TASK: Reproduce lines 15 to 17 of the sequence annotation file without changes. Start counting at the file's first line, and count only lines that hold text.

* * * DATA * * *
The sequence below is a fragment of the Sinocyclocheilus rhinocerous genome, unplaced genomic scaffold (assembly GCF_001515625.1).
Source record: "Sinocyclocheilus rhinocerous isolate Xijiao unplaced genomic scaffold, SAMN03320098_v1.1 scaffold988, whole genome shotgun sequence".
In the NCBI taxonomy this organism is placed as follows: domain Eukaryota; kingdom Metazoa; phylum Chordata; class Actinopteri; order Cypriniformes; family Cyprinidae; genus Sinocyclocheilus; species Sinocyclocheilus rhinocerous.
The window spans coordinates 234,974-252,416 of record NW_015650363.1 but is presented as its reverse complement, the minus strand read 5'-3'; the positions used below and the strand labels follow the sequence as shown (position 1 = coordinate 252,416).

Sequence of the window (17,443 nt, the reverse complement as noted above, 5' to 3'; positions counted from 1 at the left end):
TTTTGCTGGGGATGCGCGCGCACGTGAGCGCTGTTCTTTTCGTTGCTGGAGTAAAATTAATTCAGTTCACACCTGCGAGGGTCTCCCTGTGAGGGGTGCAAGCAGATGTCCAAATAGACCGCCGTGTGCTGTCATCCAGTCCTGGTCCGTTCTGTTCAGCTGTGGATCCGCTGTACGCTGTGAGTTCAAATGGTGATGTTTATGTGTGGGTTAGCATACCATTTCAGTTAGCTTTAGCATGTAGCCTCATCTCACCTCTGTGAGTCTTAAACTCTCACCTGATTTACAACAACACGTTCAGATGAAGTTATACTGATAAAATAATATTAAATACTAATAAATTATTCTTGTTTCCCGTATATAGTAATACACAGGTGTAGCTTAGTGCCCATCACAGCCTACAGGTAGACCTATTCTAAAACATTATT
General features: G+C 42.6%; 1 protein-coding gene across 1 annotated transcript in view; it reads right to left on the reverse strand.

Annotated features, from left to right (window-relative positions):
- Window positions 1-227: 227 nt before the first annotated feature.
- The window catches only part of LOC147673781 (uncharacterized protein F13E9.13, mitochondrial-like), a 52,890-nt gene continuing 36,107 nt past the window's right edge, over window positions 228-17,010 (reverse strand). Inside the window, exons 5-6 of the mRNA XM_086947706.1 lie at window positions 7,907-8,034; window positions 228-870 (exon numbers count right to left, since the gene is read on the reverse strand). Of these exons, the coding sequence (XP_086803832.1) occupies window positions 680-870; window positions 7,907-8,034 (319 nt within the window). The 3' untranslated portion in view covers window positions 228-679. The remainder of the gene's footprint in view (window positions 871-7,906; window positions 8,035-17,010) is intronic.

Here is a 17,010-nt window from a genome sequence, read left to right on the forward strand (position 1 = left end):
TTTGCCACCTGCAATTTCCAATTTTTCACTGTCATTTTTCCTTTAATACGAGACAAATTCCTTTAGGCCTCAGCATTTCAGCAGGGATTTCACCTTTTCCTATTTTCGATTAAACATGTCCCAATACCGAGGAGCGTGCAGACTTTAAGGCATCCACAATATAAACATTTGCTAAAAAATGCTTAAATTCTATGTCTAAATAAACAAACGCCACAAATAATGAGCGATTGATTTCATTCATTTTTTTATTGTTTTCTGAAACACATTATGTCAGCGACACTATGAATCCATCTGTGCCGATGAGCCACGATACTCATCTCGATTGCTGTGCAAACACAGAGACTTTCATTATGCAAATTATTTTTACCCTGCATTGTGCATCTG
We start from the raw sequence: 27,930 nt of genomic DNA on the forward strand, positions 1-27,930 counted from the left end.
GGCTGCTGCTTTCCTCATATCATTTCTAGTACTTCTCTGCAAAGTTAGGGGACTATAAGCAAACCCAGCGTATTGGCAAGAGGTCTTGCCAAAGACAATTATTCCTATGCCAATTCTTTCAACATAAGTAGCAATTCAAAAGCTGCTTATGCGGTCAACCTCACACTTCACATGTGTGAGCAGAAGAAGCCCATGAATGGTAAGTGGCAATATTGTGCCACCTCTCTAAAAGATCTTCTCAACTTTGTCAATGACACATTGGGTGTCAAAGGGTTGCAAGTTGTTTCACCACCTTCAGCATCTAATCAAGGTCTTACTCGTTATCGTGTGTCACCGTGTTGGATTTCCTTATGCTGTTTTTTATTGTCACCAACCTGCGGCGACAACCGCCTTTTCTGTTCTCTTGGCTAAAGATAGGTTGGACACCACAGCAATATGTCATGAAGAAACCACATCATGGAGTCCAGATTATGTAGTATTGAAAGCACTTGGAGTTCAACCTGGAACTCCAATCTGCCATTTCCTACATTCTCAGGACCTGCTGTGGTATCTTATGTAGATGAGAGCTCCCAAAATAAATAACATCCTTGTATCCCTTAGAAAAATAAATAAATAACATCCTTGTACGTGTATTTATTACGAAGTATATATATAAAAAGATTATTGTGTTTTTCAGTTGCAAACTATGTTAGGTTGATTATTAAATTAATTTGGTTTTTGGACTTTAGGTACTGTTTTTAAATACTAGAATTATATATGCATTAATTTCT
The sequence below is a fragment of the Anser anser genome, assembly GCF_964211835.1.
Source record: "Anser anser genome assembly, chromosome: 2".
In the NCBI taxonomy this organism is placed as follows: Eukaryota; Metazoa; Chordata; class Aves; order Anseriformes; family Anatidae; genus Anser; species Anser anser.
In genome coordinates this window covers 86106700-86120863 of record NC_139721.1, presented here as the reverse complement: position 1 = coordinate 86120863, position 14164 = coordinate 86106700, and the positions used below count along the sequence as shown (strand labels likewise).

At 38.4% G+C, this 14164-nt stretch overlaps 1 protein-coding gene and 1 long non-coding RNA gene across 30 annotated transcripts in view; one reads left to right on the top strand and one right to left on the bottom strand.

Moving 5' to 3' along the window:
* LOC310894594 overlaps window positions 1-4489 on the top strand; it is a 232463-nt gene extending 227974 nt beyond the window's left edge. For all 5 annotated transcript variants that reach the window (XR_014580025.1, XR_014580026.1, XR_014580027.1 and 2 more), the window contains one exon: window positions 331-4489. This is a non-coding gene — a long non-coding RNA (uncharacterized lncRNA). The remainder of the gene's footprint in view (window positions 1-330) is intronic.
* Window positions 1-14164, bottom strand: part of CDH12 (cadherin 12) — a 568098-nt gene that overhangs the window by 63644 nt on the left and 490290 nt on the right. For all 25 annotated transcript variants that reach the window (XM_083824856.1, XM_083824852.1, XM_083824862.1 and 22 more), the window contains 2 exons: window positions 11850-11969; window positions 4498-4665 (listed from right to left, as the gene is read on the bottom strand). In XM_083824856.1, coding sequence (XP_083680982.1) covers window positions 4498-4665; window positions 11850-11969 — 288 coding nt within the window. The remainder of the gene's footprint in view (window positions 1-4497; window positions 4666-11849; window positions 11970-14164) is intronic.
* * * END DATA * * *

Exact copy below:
The sequence below is a fragment of the Anser anser genome, assembly GCF_964211835.1.
Source record: "Anser anser genome assembly, chromosome: 2".
In the NCBI taxonomy this organism is placed as follows: Eukaryota; Metazoa; Chordata; class Aves; order Anseriformes; family Anatidae; genus Anser; species Anser anser.